Fees payable on private bills

43.18The fees which are chargeable in either House upon the various stages of private bills and are payable by the several parties promoting or opposing such bills, are specified in the Table of Fees annexed to the private business standing orders of both Houses. It is declared by the Commons in the Table of Fees that the ‘fees shall be charged, paid and received at such times, in such manner and under such regulations as the Speaker shall from time to time direct’.

In 1999, each House set the fees for first and third readings at £4,000.1 One-twentieth of the prescribed fees may be charged for proceedings in the two Houses on personal bills, and one quarter for bills relating to charitable, religious, educational, literary or scientific purposes from which no private profit or advantage is derived. Applications for such concessions in the House of Commons are submitted to the Speaker.2 A single fee of £20 is payable on submission of each petition against a private bill. For fees chargeable on hybrid bills, see para 30.67.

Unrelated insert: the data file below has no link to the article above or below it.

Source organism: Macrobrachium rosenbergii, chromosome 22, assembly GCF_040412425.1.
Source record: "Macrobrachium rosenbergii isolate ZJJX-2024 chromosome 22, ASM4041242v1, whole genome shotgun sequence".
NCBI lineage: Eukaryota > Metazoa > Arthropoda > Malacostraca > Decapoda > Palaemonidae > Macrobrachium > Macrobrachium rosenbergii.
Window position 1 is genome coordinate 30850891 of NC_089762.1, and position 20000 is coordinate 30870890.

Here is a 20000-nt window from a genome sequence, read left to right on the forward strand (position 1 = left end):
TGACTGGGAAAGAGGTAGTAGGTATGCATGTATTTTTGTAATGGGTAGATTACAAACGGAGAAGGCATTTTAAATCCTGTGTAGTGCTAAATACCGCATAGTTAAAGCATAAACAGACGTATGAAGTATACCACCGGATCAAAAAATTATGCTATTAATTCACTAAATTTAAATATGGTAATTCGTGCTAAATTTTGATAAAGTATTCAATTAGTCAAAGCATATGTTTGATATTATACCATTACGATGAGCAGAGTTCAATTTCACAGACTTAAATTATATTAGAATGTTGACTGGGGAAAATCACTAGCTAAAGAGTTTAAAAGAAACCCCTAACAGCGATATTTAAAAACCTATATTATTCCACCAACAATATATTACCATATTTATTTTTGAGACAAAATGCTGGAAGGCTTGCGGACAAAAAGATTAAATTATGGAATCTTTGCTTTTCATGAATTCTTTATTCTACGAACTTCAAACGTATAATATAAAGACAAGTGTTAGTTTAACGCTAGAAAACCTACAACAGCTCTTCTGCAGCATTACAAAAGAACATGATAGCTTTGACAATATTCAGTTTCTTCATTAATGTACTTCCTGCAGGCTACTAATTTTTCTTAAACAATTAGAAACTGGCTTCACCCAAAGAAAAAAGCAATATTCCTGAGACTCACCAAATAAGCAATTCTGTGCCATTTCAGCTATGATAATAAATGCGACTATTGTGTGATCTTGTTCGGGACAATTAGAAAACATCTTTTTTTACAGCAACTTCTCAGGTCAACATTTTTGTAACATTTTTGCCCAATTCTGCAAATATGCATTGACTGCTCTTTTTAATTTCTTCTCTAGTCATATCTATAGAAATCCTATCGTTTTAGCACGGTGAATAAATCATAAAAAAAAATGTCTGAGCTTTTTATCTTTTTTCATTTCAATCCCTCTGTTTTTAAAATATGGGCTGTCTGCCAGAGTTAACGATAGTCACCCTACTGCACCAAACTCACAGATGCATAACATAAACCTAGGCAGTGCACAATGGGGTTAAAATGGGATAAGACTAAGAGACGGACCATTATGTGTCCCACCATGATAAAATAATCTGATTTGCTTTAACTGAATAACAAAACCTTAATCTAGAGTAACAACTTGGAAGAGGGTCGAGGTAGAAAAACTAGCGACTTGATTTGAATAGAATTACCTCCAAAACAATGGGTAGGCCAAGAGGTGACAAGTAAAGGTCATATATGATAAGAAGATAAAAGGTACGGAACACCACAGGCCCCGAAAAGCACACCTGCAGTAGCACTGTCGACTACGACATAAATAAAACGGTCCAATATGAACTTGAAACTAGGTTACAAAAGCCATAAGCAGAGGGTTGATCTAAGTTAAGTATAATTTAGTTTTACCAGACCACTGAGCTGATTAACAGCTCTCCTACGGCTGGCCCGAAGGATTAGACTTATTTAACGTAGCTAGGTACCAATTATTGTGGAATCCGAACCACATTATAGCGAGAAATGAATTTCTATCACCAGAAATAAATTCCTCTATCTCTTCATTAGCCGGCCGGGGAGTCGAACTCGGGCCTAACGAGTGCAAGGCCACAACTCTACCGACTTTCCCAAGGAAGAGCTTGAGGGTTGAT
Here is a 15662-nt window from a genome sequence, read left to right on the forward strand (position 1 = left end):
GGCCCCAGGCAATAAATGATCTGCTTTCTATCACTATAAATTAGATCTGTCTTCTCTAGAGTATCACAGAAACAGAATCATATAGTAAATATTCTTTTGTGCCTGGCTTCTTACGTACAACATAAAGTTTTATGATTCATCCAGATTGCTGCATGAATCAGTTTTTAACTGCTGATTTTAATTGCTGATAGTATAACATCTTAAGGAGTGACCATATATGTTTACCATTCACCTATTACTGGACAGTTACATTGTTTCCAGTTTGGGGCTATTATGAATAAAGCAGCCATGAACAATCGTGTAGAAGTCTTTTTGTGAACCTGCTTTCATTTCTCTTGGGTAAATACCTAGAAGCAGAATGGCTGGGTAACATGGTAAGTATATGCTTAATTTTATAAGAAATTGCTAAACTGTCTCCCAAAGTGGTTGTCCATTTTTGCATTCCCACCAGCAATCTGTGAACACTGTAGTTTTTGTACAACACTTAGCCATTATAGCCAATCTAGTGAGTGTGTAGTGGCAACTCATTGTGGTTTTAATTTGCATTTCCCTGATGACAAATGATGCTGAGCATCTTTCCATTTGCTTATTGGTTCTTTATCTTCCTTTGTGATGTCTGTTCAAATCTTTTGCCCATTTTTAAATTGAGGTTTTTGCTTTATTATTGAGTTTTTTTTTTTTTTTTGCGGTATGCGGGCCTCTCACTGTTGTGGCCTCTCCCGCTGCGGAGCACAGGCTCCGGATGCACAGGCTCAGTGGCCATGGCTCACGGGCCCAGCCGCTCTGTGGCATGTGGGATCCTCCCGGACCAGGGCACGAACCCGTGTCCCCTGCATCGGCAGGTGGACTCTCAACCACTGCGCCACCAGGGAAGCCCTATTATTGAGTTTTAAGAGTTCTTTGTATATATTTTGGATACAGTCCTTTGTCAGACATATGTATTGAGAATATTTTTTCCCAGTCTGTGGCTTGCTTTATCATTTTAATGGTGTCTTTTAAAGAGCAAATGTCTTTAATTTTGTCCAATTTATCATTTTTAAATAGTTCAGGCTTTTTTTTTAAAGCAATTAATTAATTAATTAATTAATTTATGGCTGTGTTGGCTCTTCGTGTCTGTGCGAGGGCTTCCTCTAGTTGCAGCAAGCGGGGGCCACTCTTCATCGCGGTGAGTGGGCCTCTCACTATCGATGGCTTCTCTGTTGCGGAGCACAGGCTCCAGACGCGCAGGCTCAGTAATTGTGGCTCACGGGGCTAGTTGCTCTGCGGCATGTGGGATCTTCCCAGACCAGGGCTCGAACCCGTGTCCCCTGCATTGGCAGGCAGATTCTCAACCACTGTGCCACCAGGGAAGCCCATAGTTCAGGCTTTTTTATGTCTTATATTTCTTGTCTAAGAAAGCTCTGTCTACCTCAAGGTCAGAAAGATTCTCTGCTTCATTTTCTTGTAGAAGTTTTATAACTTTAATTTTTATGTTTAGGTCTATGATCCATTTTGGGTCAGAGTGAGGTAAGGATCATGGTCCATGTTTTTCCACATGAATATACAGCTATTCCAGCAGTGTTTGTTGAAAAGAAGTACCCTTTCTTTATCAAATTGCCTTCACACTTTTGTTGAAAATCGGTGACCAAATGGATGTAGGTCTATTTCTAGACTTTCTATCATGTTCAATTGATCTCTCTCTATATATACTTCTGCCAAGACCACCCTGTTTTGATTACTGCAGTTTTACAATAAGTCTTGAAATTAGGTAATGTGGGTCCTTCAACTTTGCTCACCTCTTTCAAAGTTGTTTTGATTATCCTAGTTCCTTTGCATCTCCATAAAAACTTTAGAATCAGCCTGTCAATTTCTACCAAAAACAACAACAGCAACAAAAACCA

The Speaker and the Senior Deputy Speaker have power to prohibit, either absolutely or temporarily, an agent who defaults in the payment of the fees of the House, from practising in that capacity.3 Petitioners in person who have defaulted may be prevented from petitioning on a matter of private business on a future occasion until outstanding fees are paid.4

Footnotes

  1. 1. CJ (1999–2000) 528. In the case of Special Procedure Orders, a fee of £2,000 is payable by an applicant (other than a Minister) before a joint committee on an order.
  2. 2. Fees were remitted in the case of the Red Cross and Order of St John Bill [Lords] in 1918, and for the Richmond Burgage Pastures Bill in 2016. In 1604, counsel was assigned to a party, in a private bill, in forma pauperis, he ‘being a very poor man’, CJ (1547–1628) 241.
  3. 3. See Erskine May (21st edn, 1989), p 834, Rules 21 and 22.
  4. 4. Speaker's private ruling, 7 December 1977.